The 318-106 vote for the five-year bill gave supporters 28 more than they need to override a promised veto from President Bush, who has complained the measure is too expensive and generous to farmers now enjoying record earnings. ‘‘A bloated, earmark-laden bill,’’ his agriculture secretary said after the vote.
About two-thirds of the bill would pay for nutrition programs such as food stamps and emergency food aid for the needy. An additional $40 billion is for farm subsidies while almost $30 billion would go to farmers to idle their land and to other environmental programs.
The Senate planned to vote on the bill today. Rejecting a veto by Bush would be even easier in the Senate because farm states have greater representation than they do in the House. Congress has only overridden one veto, on a water projects bill, during Bush’s two terms.
Only 91 Republicans voted against the bill. Bush was abandoned by 100 GOP lawmakers one day after the party lost its third straight special election this year for filling House vacancies. All three districts — one each in Illinois, Louisiana and Mississippi — include rural farm areas and now have Democrats in seats long held by Republicans.
Some Republicans criticized the mostly bipartisan and popular bill because of a few home-state pet causes, including tax breaks for Kentucky racehorse owners and additional aid for salmon fishermen in the Pacific Northwest.
‘‘This bill has been under consideration for a long, long time, and yet still we have earmarks ’air dropped’ into the legislation,’’ complained Rep. Jeff Flake, R-Ariz.
Agriculture Secretary Ed Schafer renewed Bush’s veto threat after the vote. ‘‘I encourage members of Congress on both sides of the aisle to support his stand for fiscal discipline and the best interests of America’s farmers and ranchers,’’ Schafer said.
The bill also would:
- Boost nutrition programs, including food stamps and emergency domestic food aid, by more than $10 billion over 10 years. It would expand a program to provide fresh fruits and vegetables to schoolchildren.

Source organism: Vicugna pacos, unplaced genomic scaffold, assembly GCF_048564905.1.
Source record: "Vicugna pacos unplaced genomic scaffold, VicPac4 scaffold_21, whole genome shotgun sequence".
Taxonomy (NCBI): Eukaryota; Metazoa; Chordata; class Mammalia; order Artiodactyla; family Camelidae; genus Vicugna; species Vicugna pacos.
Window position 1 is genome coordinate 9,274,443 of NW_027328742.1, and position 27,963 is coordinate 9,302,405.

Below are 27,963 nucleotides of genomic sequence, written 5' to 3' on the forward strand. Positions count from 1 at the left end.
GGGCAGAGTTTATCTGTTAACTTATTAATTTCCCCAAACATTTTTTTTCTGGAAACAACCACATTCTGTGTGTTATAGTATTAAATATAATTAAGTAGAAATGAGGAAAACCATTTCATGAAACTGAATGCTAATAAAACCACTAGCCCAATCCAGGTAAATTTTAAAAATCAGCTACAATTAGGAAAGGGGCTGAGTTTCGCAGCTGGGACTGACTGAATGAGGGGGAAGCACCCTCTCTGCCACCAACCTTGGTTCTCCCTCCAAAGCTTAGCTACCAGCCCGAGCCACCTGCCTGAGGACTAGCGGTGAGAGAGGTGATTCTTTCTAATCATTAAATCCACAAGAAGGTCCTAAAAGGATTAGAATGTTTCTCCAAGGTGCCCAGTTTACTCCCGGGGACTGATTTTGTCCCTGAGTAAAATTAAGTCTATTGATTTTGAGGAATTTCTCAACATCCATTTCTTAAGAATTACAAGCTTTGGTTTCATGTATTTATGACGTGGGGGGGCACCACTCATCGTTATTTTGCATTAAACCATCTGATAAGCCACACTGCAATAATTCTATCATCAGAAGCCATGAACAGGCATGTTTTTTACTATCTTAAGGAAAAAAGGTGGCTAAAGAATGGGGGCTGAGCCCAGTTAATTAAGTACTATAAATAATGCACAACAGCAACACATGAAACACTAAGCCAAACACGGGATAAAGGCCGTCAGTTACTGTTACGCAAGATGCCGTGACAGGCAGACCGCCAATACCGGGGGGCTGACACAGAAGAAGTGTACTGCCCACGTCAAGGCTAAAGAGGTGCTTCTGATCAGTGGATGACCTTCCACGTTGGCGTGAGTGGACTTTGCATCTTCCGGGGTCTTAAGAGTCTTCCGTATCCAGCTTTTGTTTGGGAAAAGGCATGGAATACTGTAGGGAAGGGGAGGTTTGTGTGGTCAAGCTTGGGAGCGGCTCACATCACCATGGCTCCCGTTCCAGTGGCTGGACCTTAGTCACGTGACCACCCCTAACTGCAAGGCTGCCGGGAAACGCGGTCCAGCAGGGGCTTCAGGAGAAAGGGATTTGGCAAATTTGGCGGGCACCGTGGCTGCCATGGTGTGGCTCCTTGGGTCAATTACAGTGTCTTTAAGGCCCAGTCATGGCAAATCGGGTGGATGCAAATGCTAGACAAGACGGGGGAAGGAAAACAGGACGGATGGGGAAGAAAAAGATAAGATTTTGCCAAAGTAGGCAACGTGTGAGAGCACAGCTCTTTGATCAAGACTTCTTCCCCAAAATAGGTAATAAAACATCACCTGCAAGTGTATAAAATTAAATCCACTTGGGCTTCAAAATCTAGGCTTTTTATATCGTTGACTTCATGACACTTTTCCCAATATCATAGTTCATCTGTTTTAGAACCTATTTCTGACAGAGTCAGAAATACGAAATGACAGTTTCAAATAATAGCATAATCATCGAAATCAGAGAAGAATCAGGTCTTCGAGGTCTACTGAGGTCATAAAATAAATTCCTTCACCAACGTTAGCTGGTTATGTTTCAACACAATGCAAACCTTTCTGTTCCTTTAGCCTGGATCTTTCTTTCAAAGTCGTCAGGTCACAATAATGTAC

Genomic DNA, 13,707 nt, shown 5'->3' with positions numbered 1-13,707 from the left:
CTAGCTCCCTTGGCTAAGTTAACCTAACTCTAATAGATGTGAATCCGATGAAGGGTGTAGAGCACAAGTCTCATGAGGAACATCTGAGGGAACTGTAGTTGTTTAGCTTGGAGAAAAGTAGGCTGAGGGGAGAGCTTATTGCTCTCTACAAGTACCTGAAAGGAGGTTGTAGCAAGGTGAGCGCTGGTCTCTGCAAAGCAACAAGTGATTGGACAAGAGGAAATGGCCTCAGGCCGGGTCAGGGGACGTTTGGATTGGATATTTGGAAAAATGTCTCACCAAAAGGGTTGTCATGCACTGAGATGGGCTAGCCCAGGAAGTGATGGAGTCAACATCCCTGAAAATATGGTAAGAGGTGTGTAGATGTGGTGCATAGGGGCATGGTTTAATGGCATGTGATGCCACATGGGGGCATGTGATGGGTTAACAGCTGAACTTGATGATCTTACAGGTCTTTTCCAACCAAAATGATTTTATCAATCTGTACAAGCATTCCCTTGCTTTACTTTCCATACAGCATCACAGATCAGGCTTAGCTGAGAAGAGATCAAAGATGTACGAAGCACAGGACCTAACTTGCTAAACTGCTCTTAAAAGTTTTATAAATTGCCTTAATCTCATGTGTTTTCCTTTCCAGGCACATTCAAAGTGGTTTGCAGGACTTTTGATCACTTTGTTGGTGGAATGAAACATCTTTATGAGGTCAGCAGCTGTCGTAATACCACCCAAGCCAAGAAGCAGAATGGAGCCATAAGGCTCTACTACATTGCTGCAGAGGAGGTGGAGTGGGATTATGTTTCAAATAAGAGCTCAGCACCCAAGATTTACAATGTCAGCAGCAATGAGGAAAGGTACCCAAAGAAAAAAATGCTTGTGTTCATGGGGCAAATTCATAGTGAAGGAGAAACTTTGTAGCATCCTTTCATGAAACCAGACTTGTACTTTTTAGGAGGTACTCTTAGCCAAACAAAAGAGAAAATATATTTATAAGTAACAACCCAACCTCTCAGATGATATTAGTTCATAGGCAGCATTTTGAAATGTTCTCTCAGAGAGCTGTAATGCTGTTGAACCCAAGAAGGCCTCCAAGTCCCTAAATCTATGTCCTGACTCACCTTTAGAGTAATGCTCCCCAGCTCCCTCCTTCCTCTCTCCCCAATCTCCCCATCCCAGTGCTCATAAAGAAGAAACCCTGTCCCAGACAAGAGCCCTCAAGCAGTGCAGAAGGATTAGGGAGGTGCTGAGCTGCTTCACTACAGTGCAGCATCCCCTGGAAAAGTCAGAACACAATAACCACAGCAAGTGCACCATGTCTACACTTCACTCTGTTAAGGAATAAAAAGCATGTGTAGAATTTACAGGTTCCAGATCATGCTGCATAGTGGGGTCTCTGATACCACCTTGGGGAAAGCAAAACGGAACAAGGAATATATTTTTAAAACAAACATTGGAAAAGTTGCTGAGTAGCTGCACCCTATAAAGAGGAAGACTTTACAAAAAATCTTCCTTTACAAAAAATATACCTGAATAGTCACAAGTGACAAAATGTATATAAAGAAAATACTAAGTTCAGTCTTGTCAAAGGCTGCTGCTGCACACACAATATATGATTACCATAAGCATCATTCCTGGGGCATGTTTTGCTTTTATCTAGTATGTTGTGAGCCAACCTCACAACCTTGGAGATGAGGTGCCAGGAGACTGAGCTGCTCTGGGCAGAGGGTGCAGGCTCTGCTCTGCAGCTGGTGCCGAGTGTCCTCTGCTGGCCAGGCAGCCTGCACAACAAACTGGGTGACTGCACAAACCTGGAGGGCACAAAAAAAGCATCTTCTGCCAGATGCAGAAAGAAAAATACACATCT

- Increase subsidies for certain crops, including fruits and vegetables excluded from previous farm bills.
- Extend dairy programs.
- Increase loan rates for sugar producers.
- Urge the government to buy surplus sugar and sell it to ethanol producers for use in a mixture with corn.
- Cut a per-gallon ethanol tax credit for refiners from 51 cents to 45 cents. The credit supports the blending of fuel with the corn-based additive. More money would go to cellulosic ethanol, made from plant matter.
- Require that meats and other fresh foods carry labels with their country of origin.
- Stop allowing farmers to collect subsidies for multiple farm businesses.
- Reopen a major discrimination case against the Agriculture Department. Thousands of black farmers who missed a deadline would get a chance to file claims alleging they were denied loans or other subsidies.
- Pay farmers for weather-related farm losses from a new $3.8 billion disaster relief fund.
Congressional negotiators tried for weeks to come closer to the White House on the amount of money paid to wealthy farmers — one of the chief sticking points with the administration.
The legislation would make small cuts to direct payments, which are distributed to some farmers no matter how much they grow. The farm bill also would eliminate some federal payments to individuals with more than $750,000 in annual farm income — or married farmers who make more than $1.5 million.
Individuals who make more than $500,000 or couples who make more than $1 million jointly in nonfarm income also would not eligible for subsidies.